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SubForms example in Zend Framework 1.x

Posted by evolic | Posted in Programming, Web development | Posted on 22-04-2013

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Today I would like to write something about SubForms available in Zend Framework 1.x.
Currently we have Zend Framework 2 released, and there is some similar solution called Form Collections with completely new approach.

I will take care that new feature from Zend Framework 2 in the close future, but in this article I would like to share some good looking and good working example of using SubForms from Zend Framework 1.x

SubForm example page in HTML5

SubForm example page in HTML5

Currently I am working on the project made with Zend Framework 1.x and I think that real example could be useful to people, who want to learn something about Zend_Form_SubForm.

Overview

SubForms are very useful when we need more advanced forms, where some elements(s) are placed more than once, for example – we can have many categories related to one article.

In this post I will demonstrate sample (Internet Shop) basket with a list of products and their’s prices and quantities. Our form looks like at the screenshot placed above.

So let begin!

Synopsis

By reading this article you will learn:

  • how to setup dynamically constructed form based on data provided by the user,
  • add custom decorators to the form and it’s elements,
  • create/delete additional elements with JavaScript and have them processed by the form class when submitted.

The form

As I mentioned above, the form models sample basket from Internet Shop. So we have:

  • list of products, their prices and quantities,
  • and also the contact part: name, e-mail address, town, post code and street.

At first I would like to talk about the idea being behind of the Zend_Form_SubForm.

Array notation in HTML form elements

So, let say we have a Zend SubForm and we want to reuse the same elements in our page multiple times, for this example I am going to use Products, a Product belongs to an Order and the Order can have more than one Product.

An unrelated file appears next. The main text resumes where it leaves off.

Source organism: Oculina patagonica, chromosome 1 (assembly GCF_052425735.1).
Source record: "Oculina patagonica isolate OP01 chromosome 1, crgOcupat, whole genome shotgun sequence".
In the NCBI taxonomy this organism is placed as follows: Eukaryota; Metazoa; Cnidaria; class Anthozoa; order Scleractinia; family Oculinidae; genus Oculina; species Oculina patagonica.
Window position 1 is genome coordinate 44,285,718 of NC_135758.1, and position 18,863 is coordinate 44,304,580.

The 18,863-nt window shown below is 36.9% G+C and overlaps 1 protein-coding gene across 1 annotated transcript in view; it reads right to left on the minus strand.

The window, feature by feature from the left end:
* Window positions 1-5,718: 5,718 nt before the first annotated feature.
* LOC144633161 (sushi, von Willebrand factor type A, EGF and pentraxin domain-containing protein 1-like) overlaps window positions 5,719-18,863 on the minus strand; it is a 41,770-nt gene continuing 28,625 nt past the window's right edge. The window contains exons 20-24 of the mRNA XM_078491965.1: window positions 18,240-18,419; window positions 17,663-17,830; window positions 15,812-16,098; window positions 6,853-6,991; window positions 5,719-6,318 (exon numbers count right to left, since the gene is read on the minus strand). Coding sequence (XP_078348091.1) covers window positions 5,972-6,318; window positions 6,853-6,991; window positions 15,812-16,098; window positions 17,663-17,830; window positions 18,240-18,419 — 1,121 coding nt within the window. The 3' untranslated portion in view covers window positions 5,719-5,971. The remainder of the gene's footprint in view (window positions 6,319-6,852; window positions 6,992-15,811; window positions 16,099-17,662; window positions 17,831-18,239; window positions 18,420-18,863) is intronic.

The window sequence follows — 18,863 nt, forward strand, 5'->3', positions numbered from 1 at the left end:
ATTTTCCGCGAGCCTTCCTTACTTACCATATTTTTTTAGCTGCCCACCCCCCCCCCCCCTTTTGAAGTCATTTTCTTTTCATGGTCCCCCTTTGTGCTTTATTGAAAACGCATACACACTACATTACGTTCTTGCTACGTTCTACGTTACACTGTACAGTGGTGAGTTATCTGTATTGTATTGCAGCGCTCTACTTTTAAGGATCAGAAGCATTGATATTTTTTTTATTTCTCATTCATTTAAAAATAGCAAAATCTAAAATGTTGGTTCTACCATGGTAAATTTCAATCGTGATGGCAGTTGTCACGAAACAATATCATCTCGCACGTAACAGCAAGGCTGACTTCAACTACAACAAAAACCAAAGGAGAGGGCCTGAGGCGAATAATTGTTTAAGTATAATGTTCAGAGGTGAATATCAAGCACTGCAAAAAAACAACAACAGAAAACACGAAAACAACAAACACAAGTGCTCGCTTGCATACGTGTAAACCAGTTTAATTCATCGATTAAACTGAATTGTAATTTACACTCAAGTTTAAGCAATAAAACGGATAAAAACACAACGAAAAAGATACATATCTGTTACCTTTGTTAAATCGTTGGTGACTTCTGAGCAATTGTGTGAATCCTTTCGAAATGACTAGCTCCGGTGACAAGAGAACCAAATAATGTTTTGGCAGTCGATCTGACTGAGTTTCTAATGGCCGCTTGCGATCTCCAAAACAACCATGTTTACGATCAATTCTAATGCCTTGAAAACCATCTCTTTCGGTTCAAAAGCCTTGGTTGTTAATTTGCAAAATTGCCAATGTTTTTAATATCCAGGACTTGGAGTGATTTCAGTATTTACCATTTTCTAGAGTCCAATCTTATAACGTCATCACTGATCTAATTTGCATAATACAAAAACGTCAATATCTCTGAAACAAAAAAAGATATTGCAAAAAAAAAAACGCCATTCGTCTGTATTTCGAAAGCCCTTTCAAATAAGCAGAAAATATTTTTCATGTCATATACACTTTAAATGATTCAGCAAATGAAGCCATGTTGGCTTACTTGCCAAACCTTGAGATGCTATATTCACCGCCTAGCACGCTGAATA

Basically part of form could looks like this:

Zend_Form_SubForm class is intended to create code like that, where single form element can show multiple times.

Let’s see how to create such very simple SubForm:

Next step is to replace the array array(1, 2, 3) with the real values, which are gathered in the Controller class.

Controller class

And as mentioned above, the array (/application/forms/SubForm.php):

is replaced by Session values (/application/forms/SubForm.php):

SubForm templates

Now is time to make our example more extended and flexible. In our controller we have two products types by default: ‘__template__‘, ‘new‘ (/application/controllers/IndexController.php).

  • __template__ – our template SubForm, which we will be cloning to add more products,
  • new – sample product row.

Then, we need to hide our template subform by setting CSS style: display: none; (/application/forms/SubForm.php).

Adding ‘Add’ and ‘Remove’ buttons

To every product we should add Remove button, and below the products list, attach button Add product.

The code for that is as follow:

For buttons, we remove Label decorator, which is completely redundant in that case.

Form decorators

By default, Zend Framework uses <dl> tag and Zend_Form_Decorator_DtDdWrapper class, which decorates form elements with <dt> and <dd> tags.

We can overwrite this default behaviour by setting own decorators for the form and it’s elements.

I prefer to display form as unordered list (<ul>) and here are decorators to achieve that kind of functionality.

At the beginning we need to decorate form tag:

Form elements will have following decorators:

And at the end – decorators for the SubForm element:

JavaScript buttons handlers

The last thing in this tutorial is to add JavaScript handlers for our Remove and Add product buttons.
All is done with jQuery.

At first let’s see how to setup onclick events:

Code is quite simple. Now let’s add more action and program Remove button, which in fact removes appropiate li tag, which is grand parent for the button tag.

Code for products adding is a little more advanced. It uses previously prepared template, which is cloned and updated to use unique input names.

Let’s have a look for that code:

We are inserting templated part just before the last element of the list, because the last element contains Add product button.

We are using here function makeUnique(newElm), which updates input names and ids, replacing string __template__ with current time number, which makes it unique.

Below you can check the code of that JavaScript function:

For that of you, who would like to apply this tutorial with real application and use data gathered from the database I pasted modified version of the JavaScript function: makeUnique(newElm, id) below:.

I hope this tutorial was useful and readable to you.

A little more advanced example than described in this article, can be tested live at dedicated web page.

SubForm with errors and other debugging information

SubForm with errors and other debugging information

Live demo

I published this sample application demonstrating usage of the Zend_Form_SubForm class, adding some debugging data e.g. $_POST, information about validation result, error messages, filtered form values at the below link:
http://zf1-subform-example.comyr.com/index/subform

Grab the code

You can download the source code from the discussed application from the GitHub:
https://github.com/evolic/subform

References

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